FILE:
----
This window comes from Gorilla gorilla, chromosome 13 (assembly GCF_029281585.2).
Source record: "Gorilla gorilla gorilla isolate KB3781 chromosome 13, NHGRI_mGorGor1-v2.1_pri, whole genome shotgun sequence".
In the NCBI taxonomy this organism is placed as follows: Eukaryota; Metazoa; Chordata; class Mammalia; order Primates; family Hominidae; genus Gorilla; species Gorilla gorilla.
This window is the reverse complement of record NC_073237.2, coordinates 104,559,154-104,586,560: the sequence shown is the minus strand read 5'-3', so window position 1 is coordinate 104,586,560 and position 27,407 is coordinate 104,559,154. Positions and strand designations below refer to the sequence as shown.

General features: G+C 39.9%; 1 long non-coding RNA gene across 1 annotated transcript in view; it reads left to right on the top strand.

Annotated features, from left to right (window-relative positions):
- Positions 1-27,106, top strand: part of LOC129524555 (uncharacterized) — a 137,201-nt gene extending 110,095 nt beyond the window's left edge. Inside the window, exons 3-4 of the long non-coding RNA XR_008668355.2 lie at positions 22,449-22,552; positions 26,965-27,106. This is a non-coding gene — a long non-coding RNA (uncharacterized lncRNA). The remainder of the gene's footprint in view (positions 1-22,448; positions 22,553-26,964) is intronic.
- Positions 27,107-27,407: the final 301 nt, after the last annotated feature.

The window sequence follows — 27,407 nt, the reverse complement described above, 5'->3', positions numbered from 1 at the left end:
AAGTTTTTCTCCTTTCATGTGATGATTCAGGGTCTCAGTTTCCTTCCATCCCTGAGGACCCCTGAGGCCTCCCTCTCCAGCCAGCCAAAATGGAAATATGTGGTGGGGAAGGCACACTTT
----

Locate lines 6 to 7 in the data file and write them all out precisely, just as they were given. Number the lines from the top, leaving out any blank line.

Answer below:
Annotated features, from left to right (window-relative positions):
- Positions 1-27,106, top strand: part of LOC129524555 (uncharacterized) — a 137,201-nt gene extending 110,095 nt beyond the window's left edge. Inside the window, exons 3-4 of the long non-coding RNA XR_008668355.2 lie at positions 22,449-22,552; positions 26,965-27,106. This is a non-coding gene — a long non-coding RNA (uncharacterized lncRNA). The remainder of the gene's footprint in view (positions 1-22,448; positions 22,553-26,964) is intronic.